My grade 9 French immersion class had an assignment due today. They read about five short stories from a collection called L’anneau du Guépard. If you’re not familiar with this work, each short story is very different and each has an unexpected twist at the end. Their final task has evolved over the last couple of years into what I finally had them do. They had the choice of either creating a movie trailer for one of the stories or transforming it into a comic strip. For the trailer, they were to imagine that the story is being turned into a movie. They had to clearly demonstrate the setting, the mood and the themes through their choice of words, images and music. Did some of them ever blow me away! It’s amazing what these kids can do with technology these days. Some of them really caught the attention of the class.
I wanted the class to have the opportunity to see the comic strips as well, so I had them post their comics around the room. Under each comic strip, I placed a couple of sticky notes. After watching the movie trailers, I told the students that they had to read their classmates’ comics and to write one thing that they liked about their work on the sticky note. It was nice that they had a chance to see each others’ work and I took the sticky notes and put them on their work, so that way they can see what their classmates wrote. A couple of posts ago, I talked about spontaneous conversations, and so I thought that this would be a quick “spontaneous writing” activity.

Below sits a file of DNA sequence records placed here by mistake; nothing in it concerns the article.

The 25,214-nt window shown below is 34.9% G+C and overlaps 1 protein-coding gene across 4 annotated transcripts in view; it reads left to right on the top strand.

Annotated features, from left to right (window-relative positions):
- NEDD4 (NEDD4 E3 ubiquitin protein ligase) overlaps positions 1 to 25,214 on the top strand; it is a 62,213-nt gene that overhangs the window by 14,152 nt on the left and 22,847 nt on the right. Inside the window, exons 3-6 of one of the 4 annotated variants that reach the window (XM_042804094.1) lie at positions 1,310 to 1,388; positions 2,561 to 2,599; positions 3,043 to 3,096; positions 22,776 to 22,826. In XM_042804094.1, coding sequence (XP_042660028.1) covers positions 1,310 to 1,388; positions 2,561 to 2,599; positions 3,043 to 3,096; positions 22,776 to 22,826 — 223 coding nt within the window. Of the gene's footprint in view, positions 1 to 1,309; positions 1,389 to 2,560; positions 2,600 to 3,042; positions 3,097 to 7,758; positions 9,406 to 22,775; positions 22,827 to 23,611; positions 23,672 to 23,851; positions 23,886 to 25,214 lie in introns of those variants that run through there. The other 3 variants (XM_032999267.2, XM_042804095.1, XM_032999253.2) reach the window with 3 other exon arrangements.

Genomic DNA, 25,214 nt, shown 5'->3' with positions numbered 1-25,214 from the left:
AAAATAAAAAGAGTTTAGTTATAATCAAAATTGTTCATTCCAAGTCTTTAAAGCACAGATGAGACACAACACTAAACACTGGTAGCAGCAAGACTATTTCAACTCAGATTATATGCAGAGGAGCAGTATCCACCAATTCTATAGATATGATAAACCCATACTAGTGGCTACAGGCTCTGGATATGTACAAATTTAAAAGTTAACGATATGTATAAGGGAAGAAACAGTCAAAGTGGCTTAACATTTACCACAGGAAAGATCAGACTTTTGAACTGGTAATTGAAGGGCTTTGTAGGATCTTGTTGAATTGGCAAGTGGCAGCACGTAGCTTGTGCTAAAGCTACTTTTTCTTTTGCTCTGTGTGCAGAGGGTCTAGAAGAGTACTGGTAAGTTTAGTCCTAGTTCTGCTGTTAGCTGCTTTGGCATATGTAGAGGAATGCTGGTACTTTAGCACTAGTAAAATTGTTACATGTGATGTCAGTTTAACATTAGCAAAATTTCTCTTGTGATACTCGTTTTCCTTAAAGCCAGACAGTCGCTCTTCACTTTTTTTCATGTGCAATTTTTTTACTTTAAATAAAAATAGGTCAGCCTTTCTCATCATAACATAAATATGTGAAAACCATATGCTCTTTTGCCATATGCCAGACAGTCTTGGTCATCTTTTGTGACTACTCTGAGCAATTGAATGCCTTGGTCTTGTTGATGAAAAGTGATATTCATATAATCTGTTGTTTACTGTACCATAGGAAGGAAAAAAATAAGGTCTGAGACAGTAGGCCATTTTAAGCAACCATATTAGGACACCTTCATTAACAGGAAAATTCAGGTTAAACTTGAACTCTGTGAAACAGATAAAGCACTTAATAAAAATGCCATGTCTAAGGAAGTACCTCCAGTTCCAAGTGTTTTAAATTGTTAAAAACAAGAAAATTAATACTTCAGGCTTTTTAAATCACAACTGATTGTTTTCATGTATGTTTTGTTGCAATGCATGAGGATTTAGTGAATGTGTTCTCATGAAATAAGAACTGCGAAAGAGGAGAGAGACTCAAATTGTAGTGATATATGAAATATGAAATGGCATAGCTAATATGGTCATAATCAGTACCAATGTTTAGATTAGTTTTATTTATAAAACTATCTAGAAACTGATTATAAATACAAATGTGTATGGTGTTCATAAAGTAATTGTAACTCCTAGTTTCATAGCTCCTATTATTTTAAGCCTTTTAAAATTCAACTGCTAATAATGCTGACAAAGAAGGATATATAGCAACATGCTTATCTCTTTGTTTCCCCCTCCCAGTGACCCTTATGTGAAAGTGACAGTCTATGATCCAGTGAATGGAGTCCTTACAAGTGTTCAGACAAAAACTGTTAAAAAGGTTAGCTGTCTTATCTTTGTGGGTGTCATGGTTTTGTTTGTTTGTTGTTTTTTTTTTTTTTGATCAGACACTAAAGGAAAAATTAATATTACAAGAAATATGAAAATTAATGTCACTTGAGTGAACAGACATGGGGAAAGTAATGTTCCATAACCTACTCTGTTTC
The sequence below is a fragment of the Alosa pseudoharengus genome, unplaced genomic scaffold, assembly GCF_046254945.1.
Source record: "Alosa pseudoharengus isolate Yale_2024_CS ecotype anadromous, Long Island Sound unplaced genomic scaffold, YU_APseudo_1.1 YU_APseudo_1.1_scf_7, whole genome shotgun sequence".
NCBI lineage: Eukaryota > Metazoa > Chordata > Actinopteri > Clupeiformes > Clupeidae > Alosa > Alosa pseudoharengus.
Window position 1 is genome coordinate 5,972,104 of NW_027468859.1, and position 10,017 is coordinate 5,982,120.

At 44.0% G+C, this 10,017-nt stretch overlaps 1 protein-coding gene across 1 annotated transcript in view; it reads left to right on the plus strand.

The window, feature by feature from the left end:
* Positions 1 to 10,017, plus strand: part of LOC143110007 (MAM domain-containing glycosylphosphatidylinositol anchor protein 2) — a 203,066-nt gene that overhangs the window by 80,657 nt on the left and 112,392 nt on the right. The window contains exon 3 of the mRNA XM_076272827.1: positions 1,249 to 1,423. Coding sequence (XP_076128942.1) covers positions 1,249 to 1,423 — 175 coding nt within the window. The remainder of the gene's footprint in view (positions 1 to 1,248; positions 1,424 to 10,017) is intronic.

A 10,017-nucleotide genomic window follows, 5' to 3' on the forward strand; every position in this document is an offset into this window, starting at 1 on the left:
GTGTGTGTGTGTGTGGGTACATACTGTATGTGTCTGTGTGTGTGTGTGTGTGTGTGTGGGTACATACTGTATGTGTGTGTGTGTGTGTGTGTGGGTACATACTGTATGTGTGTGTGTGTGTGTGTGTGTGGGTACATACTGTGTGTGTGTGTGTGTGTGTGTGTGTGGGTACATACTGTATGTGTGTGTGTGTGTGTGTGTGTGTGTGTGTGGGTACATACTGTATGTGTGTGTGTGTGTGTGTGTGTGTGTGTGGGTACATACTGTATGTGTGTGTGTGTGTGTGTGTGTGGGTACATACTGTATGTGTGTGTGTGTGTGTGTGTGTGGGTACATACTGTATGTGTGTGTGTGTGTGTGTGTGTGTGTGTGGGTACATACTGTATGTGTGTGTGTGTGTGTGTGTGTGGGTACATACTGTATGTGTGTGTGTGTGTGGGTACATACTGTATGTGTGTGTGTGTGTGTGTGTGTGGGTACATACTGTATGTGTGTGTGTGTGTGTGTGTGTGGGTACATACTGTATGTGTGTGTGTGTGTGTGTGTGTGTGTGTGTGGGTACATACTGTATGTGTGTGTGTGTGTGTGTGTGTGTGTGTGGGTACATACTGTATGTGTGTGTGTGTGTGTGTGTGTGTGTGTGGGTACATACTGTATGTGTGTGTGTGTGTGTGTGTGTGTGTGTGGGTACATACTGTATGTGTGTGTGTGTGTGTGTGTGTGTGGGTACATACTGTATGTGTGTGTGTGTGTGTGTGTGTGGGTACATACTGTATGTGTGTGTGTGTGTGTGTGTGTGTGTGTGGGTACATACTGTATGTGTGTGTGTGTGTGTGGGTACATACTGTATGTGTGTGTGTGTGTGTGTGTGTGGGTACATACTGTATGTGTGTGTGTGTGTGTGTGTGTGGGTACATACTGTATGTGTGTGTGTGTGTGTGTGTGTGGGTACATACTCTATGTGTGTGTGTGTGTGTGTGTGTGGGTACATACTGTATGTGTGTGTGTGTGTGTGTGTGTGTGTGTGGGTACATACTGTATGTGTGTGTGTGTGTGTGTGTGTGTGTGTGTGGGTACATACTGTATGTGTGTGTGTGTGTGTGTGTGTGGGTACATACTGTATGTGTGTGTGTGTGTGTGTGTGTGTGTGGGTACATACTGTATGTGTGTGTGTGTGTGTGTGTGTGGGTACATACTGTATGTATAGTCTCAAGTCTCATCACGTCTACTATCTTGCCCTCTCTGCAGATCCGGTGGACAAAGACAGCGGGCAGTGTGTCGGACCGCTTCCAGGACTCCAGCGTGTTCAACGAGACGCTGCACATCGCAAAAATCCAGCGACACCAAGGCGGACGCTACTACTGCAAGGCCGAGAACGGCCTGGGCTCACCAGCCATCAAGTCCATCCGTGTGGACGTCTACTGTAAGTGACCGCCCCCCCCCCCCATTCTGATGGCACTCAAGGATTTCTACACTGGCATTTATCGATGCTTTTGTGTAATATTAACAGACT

I like this final task for several reasons:
Students choose their story and choose the form in which they would like to present the final product.
It really offers them the opportunity to get creative with their work.
3. Critical thinking
They need to make informed decisions in both tasks. For the trailer, they need to decide what they are going to show, how they are going to show it and how they are going to capture the attention of the audience. For the comic strip, they need to rework the story so that it is coherent and logical, but in a different format. They need to decide what the characters are going to say in their own words and which parts to narrate. For both, they need to demonstrate the themes.
For those who chose to use it, they got to play around with iMovie, Windows Movie Maker, Bitstrips, Comic Life or ToonDoo. I usually have my students in the computer labs to work on it, but unfortunately, because there were none available, they had to do it on their own time at home. So, I had to be a bit more flexible this time around and allowed students to hand draw if they chose to do so.
As part of the whole process, I had them create storyboards for the trailers and rough drafts for the comic strips. I gave them detailed feedback on ways they could improve the final product. I really think that helped them create what they did. I’m glad I took the time to do that. It really paid off in the end results.
I hope you find some of these resources useful.
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